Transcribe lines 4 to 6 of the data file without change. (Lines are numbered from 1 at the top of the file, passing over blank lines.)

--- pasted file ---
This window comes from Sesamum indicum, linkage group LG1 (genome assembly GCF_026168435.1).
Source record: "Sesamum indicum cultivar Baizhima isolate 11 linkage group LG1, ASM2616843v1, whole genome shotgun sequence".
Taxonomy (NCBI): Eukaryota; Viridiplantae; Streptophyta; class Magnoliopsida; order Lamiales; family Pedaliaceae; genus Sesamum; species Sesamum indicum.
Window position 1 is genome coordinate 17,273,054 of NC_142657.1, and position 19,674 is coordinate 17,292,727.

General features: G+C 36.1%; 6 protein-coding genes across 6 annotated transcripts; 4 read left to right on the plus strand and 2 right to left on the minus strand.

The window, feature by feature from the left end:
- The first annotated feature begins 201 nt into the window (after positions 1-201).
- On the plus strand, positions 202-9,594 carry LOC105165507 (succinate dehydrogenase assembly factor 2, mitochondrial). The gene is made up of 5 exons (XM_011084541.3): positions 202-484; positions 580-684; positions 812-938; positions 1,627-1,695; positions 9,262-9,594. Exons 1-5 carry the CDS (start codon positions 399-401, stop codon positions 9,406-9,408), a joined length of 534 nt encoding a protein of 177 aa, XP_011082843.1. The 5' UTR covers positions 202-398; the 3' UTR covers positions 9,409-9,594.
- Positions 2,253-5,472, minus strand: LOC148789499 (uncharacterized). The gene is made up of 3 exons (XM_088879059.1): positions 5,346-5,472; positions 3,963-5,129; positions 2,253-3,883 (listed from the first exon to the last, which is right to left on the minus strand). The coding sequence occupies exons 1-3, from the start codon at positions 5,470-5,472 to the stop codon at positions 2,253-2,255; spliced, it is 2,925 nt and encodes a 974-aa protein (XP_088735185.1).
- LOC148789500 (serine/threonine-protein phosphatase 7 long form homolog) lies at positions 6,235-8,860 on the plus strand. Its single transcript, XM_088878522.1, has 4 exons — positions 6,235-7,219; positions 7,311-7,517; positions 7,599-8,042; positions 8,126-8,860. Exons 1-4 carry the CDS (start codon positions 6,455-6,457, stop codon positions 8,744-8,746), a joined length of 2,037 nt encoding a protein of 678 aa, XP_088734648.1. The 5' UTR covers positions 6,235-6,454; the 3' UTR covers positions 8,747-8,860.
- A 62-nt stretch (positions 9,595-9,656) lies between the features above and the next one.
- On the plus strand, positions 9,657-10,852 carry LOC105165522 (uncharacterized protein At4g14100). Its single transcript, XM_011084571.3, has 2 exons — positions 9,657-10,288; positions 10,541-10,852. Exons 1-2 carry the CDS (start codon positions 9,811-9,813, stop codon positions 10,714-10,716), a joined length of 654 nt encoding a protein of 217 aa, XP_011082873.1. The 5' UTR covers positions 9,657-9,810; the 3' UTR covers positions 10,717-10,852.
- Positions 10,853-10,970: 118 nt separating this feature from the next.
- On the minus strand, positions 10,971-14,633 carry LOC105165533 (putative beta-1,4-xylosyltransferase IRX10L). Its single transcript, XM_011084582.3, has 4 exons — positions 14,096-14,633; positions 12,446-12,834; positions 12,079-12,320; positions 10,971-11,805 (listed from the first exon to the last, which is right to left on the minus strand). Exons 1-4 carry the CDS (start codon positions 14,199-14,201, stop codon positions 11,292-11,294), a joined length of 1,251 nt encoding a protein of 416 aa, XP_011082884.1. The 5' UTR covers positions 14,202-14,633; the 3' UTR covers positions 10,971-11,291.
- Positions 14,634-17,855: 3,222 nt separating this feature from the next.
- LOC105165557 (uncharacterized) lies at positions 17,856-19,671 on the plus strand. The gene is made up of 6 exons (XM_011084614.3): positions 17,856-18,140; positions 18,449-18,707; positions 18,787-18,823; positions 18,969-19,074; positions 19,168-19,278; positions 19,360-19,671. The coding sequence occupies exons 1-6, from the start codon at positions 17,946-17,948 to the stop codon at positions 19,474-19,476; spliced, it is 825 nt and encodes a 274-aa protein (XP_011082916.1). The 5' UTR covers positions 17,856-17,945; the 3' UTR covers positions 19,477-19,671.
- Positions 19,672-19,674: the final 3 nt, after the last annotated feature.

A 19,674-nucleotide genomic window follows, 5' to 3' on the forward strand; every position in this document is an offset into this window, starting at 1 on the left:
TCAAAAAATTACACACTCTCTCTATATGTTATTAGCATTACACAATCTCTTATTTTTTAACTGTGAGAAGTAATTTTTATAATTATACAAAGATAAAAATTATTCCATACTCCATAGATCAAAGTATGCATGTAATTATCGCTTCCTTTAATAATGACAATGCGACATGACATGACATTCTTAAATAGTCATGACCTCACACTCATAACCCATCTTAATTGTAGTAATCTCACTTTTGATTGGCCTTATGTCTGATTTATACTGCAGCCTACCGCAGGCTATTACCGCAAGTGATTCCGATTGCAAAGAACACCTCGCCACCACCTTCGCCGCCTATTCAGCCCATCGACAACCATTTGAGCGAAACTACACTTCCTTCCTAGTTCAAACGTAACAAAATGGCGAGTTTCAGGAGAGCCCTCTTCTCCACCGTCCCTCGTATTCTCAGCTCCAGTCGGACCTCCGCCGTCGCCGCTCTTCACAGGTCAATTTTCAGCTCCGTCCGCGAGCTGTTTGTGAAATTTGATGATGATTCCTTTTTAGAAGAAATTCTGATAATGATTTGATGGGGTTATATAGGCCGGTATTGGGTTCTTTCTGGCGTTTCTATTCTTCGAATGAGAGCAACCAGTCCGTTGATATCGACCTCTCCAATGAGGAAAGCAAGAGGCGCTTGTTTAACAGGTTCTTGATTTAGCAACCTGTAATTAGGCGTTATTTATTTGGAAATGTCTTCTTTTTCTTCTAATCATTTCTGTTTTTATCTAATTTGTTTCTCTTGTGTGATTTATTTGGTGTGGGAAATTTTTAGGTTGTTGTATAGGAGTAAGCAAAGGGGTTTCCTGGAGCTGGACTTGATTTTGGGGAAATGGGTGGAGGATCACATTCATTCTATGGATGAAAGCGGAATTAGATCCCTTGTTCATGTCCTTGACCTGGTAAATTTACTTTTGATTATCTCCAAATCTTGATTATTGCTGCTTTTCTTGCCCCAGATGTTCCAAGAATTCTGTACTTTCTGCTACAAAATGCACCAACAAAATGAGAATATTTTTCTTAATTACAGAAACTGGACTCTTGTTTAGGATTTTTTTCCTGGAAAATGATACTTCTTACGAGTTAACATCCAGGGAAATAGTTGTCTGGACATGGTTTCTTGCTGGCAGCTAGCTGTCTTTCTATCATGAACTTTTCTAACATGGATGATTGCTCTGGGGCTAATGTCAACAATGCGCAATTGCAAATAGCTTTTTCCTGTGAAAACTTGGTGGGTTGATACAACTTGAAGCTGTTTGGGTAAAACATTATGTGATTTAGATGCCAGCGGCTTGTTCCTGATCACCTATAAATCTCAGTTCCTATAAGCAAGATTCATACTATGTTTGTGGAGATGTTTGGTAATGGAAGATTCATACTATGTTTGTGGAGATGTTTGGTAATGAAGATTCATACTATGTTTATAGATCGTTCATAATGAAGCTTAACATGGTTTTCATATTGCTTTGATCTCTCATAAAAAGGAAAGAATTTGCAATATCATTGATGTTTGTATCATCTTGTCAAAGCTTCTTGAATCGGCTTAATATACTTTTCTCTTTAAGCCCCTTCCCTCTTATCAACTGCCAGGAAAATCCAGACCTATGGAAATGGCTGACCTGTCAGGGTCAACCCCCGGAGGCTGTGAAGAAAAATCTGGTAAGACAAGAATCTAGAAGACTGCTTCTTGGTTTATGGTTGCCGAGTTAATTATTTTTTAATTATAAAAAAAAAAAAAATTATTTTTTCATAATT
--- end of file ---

Window position 1 is genome coordinate 17,273,054 of NC_142657.1, and position 19,674 is coordinate 17,292,727.

General features: G+C 36.1%; 6 protein-coding genes across 6 annotated transcripts; 4 read left to right on the plus strand and 2 right to left on the minus strand.

The window, feature by feature from the left end: